A recent exchange of letters between Sen. John McCain and General Keith Alexander (Director of NSA and the Commander of USCYBERCOM) highlights the continuing tension between supporters of McCain’s SECURE IT Act of 2012 (S.2151) (“SECURE IT”) and those who, like the Obama Administration, support Sen. Joe Lieberman’s Cybersecurity Act of 2012 (S.2105) (“CSA”). As has been widely reported, the two bills take very different approaches to cybersecurity. SECURE IT calls for a voluntary information sharing regime that would apply to all entities and is focused on sharing of cyber threat information, with liability protection for those who participate. It also contains provisions that modify criminal penalties for certain cyber activities and implement certain R&D efforts. It is similar, in some respects, to the Cyber Intelligence Sharing and Protection Act (“CISPA”) (H.R. 3523), which passed the House at the end of April. In contrast, the CSA focuses on “Covered Critical Infrastructure” (“CCI”) and mandates compliance with a minimum set of cybersecurity requirements by any owner or operator such CCI. It also contains provisions addressing DHS authorities, education and workforce development, R&D, and other related topics.
The sparring began on March 29, 2012, when McCain sent Alexander a letter with pointed questions about Alexander’s March 27 testimony before the Senate Armed Services Committee, during which Alexander stated “that the U.S. Government needs no additional authorities to defer and defend against cyber attacks on our nation,” and his earlier testimony, in which he stated additional authorities were needed. McCain then intimated that Alexander had bowed to political pressure, suggesting that his testimony “appears to have been more heavily influenced by White House policy, rather than your best military and technical advice and expertise.”
In his May 4 response, Alexander began by observing that the U.S. needs new cyber legislation that “removes existing barriers and disincentives that inhibit the owners of the critical infrastructure” from sharing information with the government. However, Alexander also recognized the need for balance, stating that “[a]t the same time, it is important that legislative requirements not be too burdensome.” Alexander also stated that the U.S. military needs to be ready to carry out “both offensive and defensive missions” (emphasis added). In response to McCain’s accusation of political pandering, Alexander closed by saying that he “remain[s] committed to providing you my best military and technical advice and expertise.”
McCain responded on May 9, first noting the disparity between Alexander’s position in his May 4 letter and the “legislative proposal being supported by the Administration in the United States Senate,” and then expressing his belief that the current U.S. cyber strategy is “insufficient and overly reliant on defense.” He also noted that a single policy tactic will not solve the cybersecurity debate. McCain advocated instead for an approach that fosters a “cooperative relationship between the government and the private sector” (such as in his SECURE IT bill) as opposed to other proposals that would “establish an adversarial one” (such as that in Lieberman’s CSA).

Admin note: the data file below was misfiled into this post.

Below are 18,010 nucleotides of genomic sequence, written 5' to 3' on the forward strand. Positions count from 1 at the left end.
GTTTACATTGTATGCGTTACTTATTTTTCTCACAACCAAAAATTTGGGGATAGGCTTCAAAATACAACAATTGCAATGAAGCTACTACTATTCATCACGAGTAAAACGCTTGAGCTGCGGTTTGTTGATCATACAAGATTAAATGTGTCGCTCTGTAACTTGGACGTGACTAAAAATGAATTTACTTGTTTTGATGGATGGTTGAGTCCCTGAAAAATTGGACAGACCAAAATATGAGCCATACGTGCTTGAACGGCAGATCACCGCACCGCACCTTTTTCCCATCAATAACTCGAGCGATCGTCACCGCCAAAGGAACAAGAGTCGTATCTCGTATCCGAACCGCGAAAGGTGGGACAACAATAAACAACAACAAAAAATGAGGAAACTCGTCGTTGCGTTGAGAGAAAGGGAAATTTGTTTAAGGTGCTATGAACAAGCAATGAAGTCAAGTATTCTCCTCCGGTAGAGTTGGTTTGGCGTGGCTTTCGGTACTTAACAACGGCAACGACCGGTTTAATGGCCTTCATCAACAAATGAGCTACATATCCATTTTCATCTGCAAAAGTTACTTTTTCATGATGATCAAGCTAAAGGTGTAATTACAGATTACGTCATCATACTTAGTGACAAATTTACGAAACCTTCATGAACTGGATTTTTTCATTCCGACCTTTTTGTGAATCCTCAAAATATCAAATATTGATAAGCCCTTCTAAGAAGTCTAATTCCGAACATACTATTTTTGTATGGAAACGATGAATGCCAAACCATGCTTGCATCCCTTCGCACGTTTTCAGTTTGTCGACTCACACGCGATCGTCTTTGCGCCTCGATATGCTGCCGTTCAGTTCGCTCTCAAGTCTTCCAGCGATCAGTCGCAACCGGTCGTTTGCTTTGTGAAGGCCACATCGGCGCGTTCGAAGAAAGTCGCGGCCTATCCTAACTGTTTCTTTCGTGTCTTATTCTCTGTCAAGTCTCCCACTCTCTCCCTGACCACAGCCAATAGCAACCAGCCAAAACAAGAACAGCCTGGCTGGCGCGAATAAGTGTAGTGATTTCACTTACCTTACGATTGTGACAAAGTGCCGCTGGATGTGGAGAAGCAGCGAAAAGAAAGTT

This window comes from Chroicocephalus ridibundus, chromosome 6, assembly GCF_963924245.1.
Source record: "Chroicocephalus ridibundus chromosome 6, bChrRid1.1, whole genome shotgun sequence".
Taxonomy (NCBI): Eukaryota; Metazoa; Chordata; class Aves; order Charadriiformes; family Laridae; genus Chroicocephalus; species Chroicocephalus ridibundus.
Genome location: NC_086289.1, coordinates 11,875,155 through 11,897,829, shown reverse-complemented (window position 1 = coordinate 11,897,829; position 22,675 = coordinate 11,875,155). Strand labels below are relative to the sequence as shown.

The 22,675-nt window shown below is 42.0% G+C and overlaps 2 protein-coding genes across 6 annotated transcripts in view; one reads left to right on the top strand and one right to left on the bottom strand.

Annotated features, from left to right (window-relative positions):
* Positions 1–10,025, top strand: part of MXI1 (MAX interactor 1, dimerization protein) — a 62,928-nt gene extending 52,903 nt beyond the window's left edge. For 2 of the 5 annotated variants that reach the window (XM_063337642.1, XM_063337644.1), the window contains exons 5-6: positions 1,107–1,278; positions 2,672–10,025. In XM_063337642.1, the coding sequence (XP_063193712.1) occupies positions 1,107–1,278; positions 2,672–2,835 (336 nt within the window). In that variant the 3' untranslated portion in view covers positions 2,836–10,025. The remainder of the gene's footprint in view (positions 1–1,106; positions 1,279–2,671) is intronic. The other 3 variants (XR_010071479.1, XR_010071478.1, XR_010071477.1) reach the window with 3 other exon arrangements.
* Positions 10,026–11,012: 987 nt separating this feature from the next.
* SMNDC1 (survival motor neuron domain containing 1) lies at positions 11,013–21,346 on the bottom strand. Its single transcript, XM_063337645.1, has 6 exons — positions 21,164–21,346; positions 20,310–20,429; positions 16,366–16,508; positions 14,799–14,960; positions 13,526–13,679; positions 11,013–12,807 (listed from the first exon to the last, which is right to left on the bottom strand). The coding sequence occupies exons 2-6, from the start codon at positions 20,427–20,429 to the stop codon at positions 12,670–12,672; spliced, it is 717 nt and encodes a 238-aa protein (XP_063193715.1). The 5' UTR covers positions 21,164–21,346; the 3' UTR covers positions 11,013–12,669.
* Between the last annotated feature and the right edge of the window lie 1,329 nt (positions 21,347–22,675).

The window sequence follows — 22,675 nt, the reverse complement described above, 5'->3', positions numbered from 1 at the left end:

McCain then unleashed a scathing public criticism of DHS, the CSA, and the Administration’s support of both, stating that (a) he “do[es] not believe tying liability protection exclusively to sharing with the government should be characterized as voluntary, that it encourages better information sharing…or does enough to protect individual privacy” and (b) adding an additional layer of bureaucracy via the DHS is not in the best interest of either national security or private sector flexibility. He then went onto note that he was “unaware of the Congress ever creating a regulatory regime in which it does not say what entities will be regulated, and simultaneously authorizes a government agency, an agency with few if any regulatory successes, to determine what needs to be regulated and how to regulate it.”
It is difficult to argue with Sen. McCain’s criticisms here. The state of cybersecurity could actually get worse under a vaguely defined and adversarial regime. Instead, we need a balanced approach to cybersecurity legislation, as Gen. Alexander has stated. Taking a voluntary approach that is coupled with true incentives (and some appropriate disincentives) would seem to make the most sense. Sen. McCain points out that his SECURE IT bill avoids a burdensome regulatory approach, allows a cooperative relationship between the government and private sector on cybersecurity, and “allows those who have the greatest capabilities to protect us to have the best opportunity to do so.” Whether SECURE IT strikes the right balance, however, remains to be seen.